After designing and conducting an ozone sparging pilot test, Superior designed a full-scale ozone sparging system. The design consisted of the location and construction details of the injection wells, as well as layout and materials specifications for the underground piping distribution system. Superior was then asked to proceed with the installation of the sparging well array and subsurface piping. A major component of the project was the design and construction of two enclosed treatment trailers. Each custom trailer housed an air compressor, on-board oxygen concentration system, ozone generator, and sparging distribution system capable of producing and delivering 6.4 pounds of ozone per day. Comprehensive control, monitoring, and safety systems were included in both trailers.
With construction completed, Superior initiated startup and provided 6 months of operation and maintenance services as well as detailed training for the consultant. After several years of operation, Superior continues an ongoing relationship with the consultant and provides assistance upon request.
Groundwater Collection with Innovative Treatment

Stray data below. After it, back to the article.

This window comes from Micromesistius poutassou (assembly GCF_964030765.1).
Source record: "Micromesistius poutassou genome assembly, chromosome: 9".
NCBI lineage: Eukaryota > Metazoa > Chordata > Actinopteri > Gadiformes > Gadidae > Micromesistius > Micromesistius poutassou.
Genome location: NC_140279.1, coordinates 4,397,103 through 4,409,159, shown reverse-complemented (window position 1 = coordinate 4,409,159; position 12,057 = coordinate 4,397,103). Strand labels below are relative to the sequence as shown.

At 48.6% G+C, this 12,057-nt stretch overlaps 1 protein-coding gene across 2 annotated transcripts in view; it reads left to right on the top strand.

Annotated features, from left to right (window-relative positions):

Superior submitted a bid to the State of Michigan to conduct economic and technical analyses of existing remediation activities at a former 300-acre refinery in central Michigan. Due to a high level of contaminants, approximately $15,000 of granulated activated carbon (GAC) was being used monthly for groundwater treatment, and the state was looking for alternative approaches to reduce this cost. Numerous product spills were reported during historical operations, and it was estimated that up to 5,000 gallons of recoverable free product were present at the site. Free product and impacted groundwater had been migrating into nearby wetlands and ultimately entered a nearby waterway.
Superior was successful in winning the bid and was selected for our technical approach to an alternative treatment system. Superior provided the engineering design, construction, and operation of a free-product recovery and groundwater remediation system. Our approach included the redesign and modification of the existing treatment system and long-term monitoring operations.
The project was conducted in three phases. The first phase involved the design of a fixed-film biological remediation system to treat approximately 100 gallons per minute of groundwater impacted with hydrocarbons. This treatment system was determined to be more cost-effective than conventional groundwater treatment technologies such as granular carbon adsorption or air stripping.